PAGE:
Extracellular vesicles (EVs) are released by most cell types but providing evidence for their physiological relevance remains challenging due to a lack of appropriate model organisms. Here, we developed an in vivo model to study EV function by expressing CD63-pHluorin in zebrafish embryos. A combination of imaging methods and proteomic analysis allowed us to study biogenesis, composition, transfer, uptake, and fate of individual endogenous EVs. We identified a subpopulation of EVs with exosome features, released in a syntenin-dependent manner from the yolk syncytial layer into the blood circulation. These exosomes are captured, endocytosed, and degraded by patrolling macrophages and endothelial cells in the caudal vein plexus (CVP) in a scavenger receptor- and dynamin-dependent manner. Interference with exosome biogenesis affected CVP growth, suggesting a role in trophic support. Altogether, our work represents a system for studying endogenous EV function in vivo with high spatiotemporal accuracy, demonstrating functional inter-organ communication by exosomes.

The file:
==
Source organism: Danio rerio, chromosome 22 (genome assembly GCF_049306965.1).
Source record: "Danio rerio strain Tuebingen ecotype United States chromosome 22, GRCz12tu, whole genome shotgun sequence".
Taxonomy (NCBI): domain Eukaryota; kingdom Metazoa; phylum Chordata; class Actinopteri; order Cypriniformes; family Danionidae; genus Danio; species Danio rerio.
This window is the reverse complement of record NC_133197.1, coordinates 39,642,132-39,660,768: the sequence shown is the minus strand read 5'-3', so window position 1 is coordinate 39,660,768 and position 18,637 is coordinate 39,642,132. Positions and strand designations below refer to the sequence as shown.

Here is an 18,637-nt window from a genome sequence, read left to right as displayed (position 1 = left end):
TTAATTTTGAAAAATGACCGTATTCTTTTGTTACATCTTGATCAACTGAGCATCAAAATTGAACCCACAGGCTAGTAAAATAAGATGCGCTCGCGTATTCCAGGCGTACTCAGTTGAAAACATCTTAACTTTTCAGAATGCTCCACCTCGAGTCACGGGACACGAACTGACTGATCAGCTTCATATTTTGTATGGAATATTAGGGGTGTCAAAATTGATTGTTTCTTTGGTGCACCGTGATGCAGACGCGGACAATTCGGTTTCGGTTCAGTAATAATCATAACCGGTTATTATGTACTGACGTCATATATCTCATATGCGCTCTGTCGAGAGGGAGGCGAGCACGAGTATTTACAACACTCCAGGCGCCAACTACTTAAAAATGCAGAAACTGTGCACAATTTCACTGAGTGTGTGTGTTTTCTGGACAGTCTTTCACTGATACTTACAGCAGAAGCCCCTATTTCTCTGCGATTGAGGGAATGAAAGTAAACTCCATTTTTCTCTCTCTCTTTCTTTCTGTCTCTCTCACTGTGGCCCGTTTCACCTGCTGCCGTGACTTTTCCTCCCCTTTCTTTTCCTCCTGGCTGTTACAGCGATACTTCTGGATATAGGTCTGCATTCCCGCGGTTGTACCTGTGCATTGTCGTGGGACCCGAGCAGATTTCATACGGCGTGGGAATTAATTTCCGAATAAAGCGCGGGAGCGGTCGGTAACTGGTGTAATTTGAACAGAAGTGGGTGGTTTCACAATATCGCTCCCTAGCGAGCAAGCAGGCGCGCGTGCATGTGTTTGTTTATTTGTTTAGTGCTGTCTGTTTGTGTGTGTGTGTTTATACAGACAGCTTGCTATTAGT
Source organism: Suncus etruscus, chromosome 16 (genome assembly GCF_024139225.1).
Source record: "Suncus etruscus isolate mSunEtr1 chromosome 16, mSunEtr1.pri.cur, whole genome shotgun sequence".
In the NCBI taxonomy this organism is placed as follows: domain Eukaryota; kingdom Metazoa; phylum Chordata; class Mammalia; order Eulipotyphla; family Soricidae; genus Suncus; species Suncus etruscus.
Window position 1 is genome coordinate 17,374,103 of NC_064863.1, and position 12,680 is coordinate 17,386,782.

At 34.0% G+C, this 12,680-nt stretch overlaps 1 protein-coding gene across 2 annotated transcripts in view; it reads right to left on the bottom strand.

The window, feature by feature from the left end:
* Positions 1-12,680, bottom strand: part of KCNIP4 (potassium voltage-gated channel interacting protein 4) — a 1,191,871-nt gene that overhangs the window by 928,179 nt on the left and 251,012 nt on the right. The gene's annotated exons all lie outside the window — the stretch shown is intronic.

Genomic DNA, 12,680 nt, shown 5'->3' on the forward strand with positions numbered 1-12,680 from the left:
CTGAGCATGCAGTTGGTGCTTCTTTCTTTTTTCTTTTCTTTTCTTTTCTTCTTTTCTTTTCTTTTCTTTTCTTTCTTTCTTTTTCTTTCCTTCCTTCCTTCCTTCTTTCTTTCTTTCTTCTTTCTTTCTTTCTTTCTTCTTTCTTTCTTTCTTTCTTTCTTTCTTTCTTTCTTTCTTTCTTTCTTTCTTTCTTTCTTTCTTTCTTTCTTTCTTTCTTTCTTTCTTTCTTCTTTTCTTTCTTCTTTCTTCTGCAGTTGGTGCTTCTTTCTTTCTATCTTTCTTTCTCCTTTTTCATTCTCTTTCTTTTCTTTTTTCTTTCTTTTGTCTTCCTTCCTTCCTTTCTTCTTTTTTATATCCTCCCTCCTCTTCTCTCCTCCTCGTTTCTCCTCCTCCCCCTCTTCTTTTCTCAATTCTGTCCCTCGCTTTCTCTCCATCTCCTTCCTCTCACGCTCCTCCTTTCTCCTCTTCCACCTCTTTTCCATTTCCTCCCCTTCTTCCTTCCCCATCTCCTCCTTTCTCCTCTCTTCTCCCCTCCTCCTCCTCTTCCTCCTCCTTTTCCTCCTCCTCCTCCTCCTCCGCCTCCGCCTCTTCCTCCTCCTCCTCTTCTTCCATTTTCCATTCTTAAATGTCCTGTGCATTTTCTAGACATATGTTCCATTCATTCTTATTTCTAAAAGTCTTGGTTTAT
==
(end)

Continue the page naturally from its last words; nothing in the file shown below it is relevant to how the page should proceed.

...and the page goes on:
Keywords: CD63-pHluorin; exosome internalization; exosomes; extracellular vesicles; in situ electron microscopy; live-tracking; macrophages; scavenger endothelial cells; yolk syncytial layer; zebrafish.
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